Fixed: Ubuntu Startup slows down at Starting Mail Transport Agent (MTA) sendmail

By webmaster | 23rd August 2009 | 2 min read

If you install sendmail on your desktop and have not configured your system correctly you will very likely come across this problem. Ubuntu boot up slows down considerably and stops for a long time at the "Starting Mail Transport Agent (MTA) sendmail" line. This is because sendmail is trying to resolve your host and times out failing to do so. You can fix this problem easily by making a few changes in to yours hosts file.

Edit /etc/hosts and /etc/hostname

sudo gedit /etc/hosts /etc/hostname

Suppose your hostname found in /etc/hostname is zyxware01 and you do not have a static IP then this is how your /etc/hosts should be minimally.

127.0.0.1 localhost.localdomain localhost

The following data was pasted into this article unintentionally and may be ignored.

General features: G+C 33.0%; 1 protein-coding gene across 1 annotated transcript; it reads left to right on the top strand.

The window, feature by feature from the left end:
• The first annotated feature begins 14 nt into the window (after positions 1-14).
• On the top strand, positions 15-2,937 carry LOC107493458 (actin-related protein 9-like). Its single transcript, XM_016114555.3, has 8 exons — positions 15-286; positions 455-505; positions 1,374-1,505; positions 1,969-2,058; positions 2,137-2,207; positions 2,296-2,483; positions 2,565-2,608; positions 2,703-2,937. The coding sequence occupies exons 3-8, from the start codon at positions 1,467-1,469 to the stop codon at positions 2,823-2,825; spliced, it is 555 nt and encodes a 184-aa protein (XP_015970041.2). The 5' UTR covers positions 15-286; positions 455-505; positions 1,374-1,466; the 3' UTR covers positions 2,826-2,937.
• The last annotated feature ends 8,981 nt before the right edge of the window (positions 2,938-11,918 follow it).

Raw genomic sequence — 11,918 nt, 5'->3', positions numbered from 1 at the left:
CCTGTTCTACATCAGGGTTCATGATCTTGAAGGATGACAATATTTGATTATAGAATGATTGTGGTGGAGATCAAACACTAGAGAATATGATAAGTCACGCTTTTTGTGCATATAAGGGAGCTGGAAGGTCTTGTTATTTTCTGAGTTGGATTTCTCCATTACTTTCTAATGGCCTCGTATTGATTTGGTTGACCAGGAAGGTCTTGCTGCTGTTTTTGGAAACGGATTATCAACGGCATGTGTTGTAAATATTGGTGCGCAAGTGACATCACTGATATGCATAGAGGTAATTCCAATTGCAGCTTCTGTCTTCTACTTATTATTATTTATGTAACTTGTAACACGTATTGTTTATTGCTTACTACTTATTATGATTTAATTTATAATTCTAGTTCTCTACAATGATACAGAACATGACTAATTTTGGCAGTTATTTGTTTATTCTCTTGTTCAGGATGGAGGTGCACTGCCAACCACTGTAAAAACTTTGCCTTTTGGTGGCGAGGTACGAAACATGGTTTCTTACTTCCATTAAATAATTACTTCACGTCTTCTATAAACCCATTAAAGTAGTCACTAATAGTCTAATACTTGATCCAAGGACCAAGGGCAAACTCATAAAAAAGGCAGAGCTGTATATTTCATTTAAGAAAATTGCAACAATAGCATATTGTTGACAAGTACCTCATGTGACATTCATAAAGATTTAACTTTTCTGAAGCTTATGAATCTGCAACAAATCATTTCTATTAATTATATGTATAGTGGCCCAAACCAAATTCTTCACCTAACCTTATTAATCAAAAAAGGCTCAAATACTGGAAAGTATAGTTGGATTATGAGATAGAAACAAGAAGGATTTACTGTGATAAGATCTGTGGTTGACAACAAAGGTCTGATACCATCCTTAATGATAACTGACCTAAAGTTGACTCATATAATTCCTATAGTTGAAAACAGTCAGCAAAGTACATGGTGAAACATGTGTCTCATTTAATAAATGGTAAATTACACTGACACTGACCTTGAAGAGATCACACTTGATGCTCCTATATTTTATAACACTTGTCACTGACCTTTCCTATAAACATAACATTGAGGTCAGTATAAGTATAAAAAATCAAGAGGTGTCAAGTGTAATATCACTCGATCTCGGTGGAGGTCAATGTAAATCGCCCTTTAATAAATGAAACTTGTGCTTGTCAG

127.0.1.1 zyxware01.localdomain zyxware01

# The following lines are desirable for IPv6 capable hosts
::1 localhost ip6-localhost ip6-loopback
fe00::0 ip6-localnet
ff00::0 ip6-mcastprefix
ff02::1 ip6-allnodes
ff02::2 ip6-allrouters
ff02::3 ip6-allhosts

If you have a static IP you can replace 127.0.1.1 with your static IP. If you have your intranet configured with local domain name then you can replace the localdomain with your intranet domain name.

Before you make this setting changes if you verify the /var/log/mail.log and /var/log/mail.err you will see errors like the following.

Aug 21 19:00:04 zyxware01 sm-msp-queue[15538]: My unqualified host name (zyxware01) unknown; sleeping for retry
Aug 21 19:01:05 zyxware01 sm-msp-queue[15538]: unable to qualify my own domain name (zyxware01) -- using short name

Once you make the changes you can try rebooting the system and verify that MTA startup time has increased dramatically. Also you can verify that the mail.err and mail.log does not have the errors anymore

As a general tip, when you face problems during bootup, edit from grub menu and take out the quiet and splash kernel parameters to see actual bootup messages where the problem happens. Also make sure you verify dmesg and /var/log/messages to see the full log after you boot into the system.